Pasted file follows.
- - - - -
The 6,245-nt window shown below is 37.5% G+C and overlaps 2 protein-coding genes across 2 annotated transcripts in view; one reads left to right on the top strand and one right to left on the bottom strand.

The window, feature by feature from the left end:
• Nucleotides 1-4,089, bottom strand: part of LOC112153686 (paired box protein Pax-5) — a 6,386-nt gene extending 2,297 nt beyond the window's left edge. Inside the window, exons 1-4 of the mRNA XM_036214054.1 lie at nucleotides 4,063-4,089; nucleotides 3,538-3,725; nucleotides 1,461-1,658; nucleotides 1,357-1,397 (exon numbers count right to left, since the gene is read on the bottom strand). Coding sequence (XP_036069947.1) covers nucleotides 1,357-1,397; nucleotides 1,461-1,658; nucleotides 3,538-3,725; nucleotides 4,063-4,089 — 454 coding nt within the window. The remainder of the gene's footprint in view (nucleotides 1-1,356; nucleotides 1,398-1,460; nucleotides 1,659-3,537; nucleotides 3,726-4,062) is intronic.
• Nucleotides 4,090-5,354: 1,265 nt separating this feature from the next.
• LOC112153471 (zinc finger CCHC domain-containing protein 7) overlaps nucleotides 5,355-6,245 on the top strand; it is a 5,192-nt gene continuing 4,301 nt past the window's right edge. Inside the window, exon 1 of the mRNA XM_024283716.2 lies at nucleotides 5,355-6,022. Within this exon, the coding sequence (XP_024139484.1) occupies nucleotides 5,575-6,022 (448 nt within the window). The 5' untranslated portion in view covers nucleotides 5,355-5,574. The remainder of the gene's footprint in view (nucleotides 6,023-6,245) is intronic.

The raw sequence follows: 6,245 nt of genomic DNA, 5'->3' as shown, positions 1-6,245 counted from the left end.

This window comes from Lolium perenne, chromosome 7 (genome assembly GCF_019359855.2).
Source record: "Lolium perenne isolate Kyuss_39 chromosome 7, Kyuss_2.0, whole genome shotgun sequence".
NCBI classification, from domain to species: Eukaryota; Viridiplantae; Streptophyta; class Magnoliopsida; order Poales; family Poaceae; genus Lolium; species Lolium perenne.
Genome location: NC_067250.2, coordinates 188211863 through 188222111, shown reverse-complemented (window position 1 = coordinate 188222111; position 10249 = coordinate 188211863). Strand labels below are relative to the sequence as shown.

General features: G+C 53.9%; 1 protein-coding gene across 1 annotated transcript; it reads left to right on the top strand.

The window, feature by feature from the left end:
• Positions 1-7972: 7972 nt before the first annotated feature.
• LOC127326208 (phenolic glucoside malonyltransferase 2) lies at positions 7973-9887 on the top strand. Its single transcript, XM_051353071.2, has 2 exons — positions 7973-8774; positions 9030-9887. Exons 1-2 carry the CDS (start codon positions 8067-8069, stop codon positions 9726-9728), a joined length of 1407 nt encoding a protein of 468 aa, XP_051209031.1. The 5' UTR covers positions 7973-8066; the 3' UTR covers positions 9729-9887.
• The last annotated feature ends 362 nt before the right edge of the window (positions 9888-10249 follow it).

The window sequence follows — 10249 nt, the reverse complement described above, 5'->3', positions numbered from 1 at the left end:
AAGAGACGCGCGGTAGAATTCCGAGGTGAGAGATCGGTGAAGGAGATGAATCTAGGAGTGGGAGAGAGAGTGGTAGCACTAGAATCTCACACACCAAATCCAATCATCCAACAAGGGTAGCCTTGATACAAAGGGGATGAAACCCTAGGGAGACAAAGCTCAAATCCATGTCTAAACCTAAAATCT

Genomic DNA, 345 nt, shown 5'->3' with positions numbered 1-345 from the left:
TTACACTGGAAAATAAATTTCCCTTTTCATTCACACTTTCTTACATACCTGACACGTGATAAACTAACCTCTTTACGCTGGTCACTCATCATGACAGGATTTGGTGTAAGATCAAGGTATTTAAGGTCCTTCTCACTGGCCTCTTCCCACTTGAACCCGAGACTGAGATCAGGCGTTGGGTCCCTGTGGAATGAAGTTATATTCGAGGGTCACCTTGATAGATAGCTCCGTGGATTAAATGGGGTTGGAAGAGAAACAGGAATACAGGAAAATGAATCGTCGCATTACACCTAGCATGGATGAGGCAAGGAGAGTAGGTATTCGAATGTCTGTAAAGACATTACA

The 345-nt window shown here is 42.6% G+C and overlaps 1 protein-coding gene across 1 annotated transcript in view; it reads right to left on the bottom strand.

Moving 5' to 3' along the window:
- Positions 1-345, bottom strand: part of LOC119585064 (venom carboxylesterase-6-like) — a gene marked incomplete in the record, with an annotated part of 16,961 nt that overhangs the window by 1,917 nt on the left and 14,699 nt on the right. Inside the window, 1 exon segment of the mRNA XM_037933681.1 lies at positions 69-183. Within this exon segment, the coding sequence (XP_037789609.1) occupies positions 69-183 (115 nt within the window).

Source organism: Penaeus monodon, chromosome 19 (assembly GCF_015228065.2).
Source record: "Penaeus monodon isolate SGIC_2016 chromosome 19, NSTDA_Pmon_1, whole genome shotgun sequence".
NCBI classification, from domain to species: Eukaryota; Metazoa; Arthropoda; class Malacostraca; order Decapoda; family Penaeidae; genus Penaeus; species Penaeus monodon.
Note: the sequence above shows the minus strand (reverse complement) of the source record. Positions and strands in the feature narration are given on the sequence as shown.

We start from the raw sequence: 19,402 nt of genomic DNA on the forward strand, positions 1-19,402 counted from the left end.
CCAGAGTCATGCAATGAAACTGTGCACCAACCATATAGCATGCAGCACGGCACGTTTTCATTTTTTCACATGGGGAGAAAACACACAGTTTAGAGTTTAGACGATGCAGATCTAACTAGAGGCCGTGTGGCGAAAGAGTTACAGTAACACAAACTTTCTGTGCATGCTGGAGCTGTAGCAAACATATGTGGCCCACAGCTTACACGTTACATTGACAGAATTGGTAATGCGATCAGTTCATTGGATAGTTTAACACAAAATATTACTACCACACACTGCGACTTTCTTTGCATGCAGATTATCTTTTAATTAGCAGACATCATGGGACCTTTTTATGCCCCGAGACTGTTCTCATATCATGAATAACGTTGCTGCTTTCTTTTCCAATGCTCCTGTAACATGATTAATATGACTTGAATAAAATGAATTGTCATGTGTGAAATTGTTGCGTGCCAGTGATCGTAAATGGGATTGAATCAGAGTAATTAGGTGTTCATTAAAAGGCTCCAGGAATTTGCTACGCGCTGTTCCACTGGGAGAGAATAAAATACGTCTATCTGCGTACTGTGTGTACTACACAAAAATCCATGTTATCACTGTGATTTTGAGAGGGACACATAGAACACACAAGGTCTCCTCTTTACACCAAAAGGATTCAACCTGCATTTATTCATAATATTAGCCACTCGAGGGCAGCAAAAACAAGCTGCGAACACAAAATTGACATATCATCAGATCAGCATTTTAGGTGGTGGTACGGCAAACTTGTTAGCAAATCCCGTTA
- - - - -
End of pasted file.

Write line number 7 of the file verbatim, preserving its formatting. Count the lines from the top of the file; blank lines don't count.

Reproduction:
This window comes from Lolium perenne, chromosome 7 (genome assembly GCF_019359855.2).